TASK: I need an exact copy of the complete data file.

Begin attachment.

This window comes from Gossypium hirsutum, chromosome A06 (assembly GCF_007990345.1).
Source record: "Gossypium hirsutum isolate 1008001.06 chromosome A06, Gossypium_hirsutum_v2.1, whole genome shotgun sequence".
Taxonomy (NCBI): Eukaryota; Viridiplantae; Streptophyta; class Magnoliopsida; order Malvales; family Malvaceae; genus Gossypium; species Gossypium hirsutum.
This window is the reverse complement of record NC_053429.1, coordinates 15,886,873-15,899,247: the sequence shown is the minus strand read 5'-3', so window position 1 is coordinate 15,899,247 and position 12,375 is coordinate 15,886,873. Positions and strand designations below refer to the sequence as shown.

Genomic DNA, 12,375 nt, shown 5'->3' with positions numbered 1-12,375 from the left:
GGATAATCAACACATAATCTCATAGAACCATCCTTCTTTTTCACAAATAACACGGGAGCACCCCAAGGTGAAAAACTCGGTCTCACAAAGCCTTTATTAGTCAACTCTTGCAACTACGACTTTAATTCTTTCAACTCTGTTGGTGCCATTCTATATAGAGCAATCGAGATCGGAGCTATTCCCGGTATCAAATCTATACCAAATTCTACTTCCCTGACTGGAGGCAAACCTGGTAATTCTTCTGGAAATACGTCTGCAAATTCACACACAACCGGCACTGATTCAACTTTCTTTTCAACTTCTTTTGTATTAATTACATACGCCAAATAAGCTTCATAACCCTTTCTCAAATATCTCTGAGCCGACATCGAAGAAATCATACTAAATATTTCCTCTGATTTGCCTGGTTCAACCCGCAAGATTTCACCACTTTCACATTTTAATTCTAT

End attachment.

This window comes from Gossypium hirsutum, chromosome A06 (assembly GCF_007990345.1).
Source record: "Gossypium hirsutum isolate 1008001.06 chromosome A06, Gossypium_hirsutum_v2.1, whole genome shotgun sequence".
Taxonomy (NCBI): Eukaryota; Viridiplantae; Streptophyta; class Magnoliopsida; order Malvales; family Malvaceae; genus Gossypium; species Gossypium hirsutum.
This window is the reverse complement of record NC_053429.1, coordinates 15,886,873-15,899,247: the sequence shown is the minus strand read 5'-3', so window position 1 is coordinate 15,899,247 and position 12,375 is coordinate 15,886,873. Positions and strand designations below refer to the sequence as shown.

Genomic DNA, 12,375 nt, shown 5'->3' with positions numbered 1-12,375 from the left:
GGATAATCAACACATAATCTCATAGAACCATCCTTCTTTTTCACAAATAACACGGGAGCACCCCAAGGTGAAAAACTCGGTCTCACAAAGCCTTTATTAGTCAACTCTTGCAACTACGACTTTAATTCTTTCAACTCTGTTGGTGCCATTCTATATAGAGCAATCGAGATCGGAGCTATTCCCGGTATCAAATCTATACCAAATTCTACTTCCCTGACTGGAGGCAAACCTGGTAATTCTTCTGGAAATACGTCTGCAAATTCACACACAACCGGCACTGATTCAACTTTCTTTTCAACTTCTTTTGTATTAATTACATACGCCAAATAAGCTTCATAACCCTTTCTCAAATATCTCTGAGCCGACATCGAAGAAATCATACTAAATATTTCCTCTGATTTGCCTGGTTCAACCCGCAAGATTTCACCACTTTCACATTTTAATTCTAT